As the great oak lives in our memories, the removal uncovers another historic treasure of our church, the graveyard. As old as the church itself, with the first legible stone monument to Henry Haines in 1736, with folklore references to a marker dated 1719, the graveyard is the final resting place of members of this congregation. In colonial America it was customary for graveyards to accompany a house of worship. In those times, the church was responsible for the burial and this most often occurred next to the church. The term “churchyard” refers to all the land owned by the church. A great portion of this, known as the “graveyard” or “God’s acre,” is the property used for burials. Graveyards are found around churches in Boston, New York, Philadelphia, Basking Ridge and other places. Cemeteries differ from graveyards by being distance from any church and are designed burial sites and today the terms are used interchangeably. Surrounding the Church are examples of both.

The burial grounds of the church can be visited anytime and are composed of three areas. The graveyard is the area surrounding the church containing the oldest stones. Presbyterian vitality is evident here, as graves were moved in order to accommodate growth in the congregation and the attendant building expansion. To the north, behind the church, there remain a few large pine trees that formed an east west boundary of the graveyard. Beyond this point is the “new cemetery.” William Childs donated this property in 1911, believed to be the site of horse stables, and it was landscaped and designed with squares of eight burial sites. Hence, it is properly known as a cemetery. On the eastern most part of the graveyard along North Maple Avenue is the Memorial Garden. Developed in 1975, responding to congregational requests for a cremains resting place, the Memorial Garden was established incorporating a space for contemplation and comfort.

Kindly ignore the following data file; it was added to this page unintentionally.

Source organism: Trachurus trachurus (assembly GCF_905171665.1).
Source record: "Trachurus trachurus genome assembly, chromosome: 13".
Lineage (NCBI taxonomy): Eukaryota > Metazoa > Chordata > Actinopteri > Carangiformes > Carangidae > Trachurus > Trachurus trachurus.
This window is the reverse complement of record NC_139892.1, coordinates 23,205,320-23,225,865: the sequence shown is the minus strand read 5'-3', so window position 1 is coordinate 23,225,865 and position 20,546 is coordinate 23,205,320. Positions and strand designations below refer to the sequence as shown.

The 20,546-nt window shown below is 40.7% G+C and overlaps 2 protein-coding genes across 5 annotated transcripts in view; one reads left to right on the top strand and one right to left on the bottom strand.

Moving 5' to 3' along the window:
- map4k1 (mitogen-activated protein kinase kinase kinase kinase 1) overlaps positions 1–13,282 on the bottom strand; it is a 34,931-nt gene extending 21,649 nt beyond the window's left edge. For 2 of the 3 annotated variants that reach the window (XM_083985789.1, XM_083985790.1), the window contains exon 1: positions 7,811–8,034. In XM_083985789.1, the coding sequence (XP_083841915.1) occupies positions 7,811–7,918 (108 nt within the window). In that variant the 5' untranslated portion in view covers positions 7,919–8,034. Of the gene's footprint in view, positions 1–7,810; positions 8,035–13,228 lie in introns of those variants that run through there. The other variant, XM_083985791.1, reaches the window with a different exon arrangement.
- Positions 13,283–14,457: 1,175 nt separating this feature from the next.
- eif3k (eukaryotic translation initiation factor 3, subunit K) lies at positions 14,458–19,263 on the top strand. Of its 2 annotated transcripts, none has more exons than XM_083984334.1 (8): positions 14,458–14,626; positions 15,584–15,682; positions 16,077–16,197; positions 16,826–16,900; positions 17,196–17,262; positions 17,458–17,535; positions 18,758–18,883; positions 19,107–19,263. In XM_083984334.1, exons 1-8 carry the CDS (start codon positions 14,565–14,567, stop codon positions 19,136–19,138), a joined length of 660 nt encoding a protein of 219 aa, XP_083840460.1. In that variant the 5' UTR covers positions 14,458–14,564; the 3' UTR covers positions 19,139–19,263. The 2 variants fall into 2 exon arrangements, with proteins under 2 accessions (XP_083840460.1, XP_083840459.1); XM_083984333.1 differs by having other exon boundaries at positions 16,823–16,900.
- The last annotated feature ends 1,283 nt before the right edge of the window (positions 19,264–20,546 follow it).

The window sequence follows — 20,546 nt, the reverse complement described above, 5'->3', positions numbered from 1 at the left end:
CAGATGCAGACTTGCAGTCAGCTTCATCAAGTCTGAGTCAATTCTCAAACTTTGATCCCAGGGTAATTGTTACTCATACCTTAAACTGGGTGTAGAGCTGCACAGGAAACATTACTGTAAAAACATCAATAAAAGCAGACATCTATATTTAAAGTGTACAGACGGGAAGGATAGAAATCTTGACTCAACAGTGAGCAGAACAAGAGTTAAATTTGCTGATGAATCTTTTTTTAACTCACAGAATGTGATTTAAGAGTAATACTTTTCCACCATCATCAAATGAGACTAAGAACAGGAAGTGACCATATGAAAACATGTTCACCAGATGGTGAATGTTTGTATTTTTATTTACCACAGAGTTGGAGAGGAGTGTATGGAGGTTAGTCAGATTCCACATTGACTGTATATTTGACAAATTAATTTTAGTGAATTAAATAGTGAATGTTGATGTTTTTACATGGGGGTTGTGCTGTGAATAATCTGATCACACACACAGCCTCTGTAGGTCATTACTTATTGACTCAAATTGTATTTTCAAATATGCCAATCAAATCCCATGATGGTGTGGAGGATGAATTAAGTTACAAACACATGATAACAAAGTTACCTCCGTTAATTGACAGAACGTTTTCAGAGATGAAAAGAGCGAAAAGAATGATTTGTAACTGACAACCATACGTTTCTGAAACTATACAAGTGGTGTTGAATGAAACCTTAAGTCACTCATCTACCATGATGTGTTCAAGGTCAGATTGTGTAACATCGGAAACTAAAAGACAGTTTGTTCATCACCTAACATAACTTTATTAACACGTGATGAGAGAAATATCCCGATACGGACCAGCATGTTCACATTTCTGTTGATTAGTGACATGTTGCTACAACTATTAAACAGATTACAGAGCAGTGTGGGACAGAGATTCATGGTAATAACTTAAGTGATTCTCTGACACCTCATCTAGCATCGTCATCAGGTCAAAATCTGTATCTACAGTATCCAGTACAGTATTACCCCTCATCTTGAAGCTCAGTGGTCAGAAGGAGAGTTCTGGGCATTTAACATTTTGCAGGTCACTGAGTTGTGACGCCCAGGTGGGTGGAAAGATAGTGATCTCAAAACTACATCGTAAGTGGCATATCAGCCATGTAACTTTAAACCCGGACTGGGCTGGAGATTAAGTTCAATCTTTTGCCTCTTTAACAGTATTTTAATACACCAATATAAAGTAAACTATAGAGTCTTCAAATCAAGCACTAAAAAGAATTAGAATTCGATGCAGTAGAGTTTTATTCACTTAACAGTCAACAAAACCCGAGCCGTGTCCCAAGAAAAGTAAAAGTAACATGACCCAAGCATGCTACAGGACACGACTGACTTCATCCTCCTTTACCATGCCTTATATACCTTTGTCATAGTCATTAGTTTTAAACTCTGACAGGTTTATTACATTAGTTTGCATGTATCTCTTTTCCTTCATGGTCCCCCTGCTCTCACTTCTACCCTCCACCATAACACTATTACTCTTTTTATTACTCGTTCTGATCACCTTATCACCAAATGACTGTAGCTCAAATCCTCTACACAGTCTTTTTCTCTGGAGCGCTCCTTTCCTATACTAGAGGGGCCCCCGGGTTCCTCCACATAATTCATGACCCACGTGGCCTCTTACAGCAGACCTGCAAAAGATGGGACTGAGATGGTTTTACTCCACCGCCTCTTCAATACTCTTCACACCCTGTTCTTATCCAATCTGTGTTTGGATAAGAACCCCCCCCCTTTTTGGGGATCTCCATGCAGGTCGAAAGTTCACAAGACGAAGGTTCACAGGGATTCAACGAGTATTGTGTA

The Graveyard, New Cemetery and Memorial Garden are under the perpetual care of the church. With markers dating to 1736, it is understandable that continuous maintenance and an occasional renewal are required.  In 2002 the Trustees and pastor, Dr. Alfred Tisdale, created the Cemetery Heritage Committee (CHC) to continue mapping gravesites and restore the condition of gravestones that, in the fullness of time, became topsy-turvy and unreadable. Under the leadership of George Fricke the CHC straightened and repaired stones, cleaned headstones, mapped all markers, created a kiosk with names mapped to burial locations for visitors and developed on-line references to each burial for genealogy researchers. While this important work goes on (new volunteers welcome) the Historic Churchyard, now restored, was rededicated in 2006 to recognize all that was accomplished.

As generations pass, graveyards become more than the earthly resting place of loved ones. They illuminate the history of famous and interesting people who inspire us. The kiosk has pamphlets available telling many interesting stories from our graveyard. From time to time the stories come to life on a cemetery tour. The art on gravestones reflects changing attitudes toward death. The cutting of a winged death head possibly representing the inevitability of death and its transformative nature, or the carving of a willow tree signifying grief.  Examples of each are found in the graveyard.